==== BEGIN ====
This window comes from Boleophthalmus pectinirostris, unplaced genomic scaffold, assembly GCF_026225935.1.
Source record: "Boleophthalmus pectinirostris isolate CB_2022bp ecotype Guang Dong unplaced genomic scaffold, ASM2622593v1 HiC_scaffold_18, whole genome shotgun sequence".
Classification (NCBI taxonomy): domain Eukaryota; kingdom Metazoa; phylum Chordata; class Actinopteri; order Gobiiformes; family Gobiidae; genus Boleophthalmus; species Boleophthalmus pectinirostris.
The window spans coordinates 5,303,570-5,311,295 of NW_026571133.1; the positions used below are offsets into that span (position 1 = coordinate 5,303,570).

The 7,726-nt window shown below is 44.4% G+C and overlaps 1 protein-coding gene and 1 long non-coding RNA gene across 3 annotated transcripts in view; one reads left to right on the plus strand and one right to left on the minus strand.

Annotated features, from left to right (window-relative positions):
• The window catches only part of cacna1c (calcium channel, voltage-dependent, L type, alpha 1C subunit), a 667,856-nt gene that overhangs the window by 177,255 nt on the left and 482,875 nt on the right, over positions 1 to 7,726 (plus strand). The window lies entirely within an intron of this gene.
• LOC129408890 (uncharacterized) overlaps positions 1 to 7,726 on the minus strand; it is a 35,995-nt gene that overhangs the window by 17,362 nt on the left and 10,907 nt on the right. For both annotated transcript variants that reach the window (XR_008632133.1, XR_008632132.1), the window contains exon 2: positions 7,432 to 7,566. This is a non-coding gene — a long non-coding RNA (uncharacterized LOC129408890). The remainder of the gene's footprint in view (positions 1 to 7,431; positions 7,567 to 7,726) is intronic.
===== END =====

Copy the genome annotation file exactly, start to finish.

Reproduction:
This window comes from Boleophthalmus pectinirostris, unplaced genomic scaffold, assembly GCF_026225935.1.
Source record: "Boleophthalmus pectinirostris isolate CB_2022bp ecotype Guang Dong unplaced genomic scaffold, ASM2622593v1 HiC_scaffold_18, whole genome shotgun sequence".
Classification (NCBI taxonomy): domain Eukaryota; kingdom Metazoa; phylum Chordata; class Actinopteri; order Gobiiformes; family Gobiidae; genus Boleophthalmus; species Boleophthalmus pectinirostris.
The window spans coordinates 5,303,570-5,311,295 of NW_026571133.1; the positions used below are offsets into that span (position 1 = coordinate 5,303,570).

The 7,726-nt window shown below is 44.4% G+C and overlaps 1 protein-coding gene and 1 long non-coding RNA gene across 3 annotated transcripts in view; one reads left to right on the plus strand and one right to left on the minus strand.

Annotated features, from left to right (window-relative positions):
• The window catches only part of cacna1c (calcium channel, voltage-dependent, L type, alpha 1C subunit), a 667,856-nt gene that overhangs the window by 177,255 nt on the left and 482,875 nt on the right, over positions 1 to 7,726 (plus strand). The window lies entirely within an intron of this gene.
• LOC129408890 (uncharacterized) overlaps positions 1 to 7,726 on the minus strand; it is a 35,995-nt gene that overhangs the window by 17,362 nt on the left and 10,907 nt on the right. For both annotated transcript variants that reach the window (XR_008632133.1, XR_008632132.1), the window contains exon 2: positions 7,432 to 7,566. This is a non-coding gene — a long non-coding RNA (uncharacterized LOC129408890). The remainder of the gene's footprint in view (positions 1 to 7,431; positions 7,567 to 7,726) is intronic.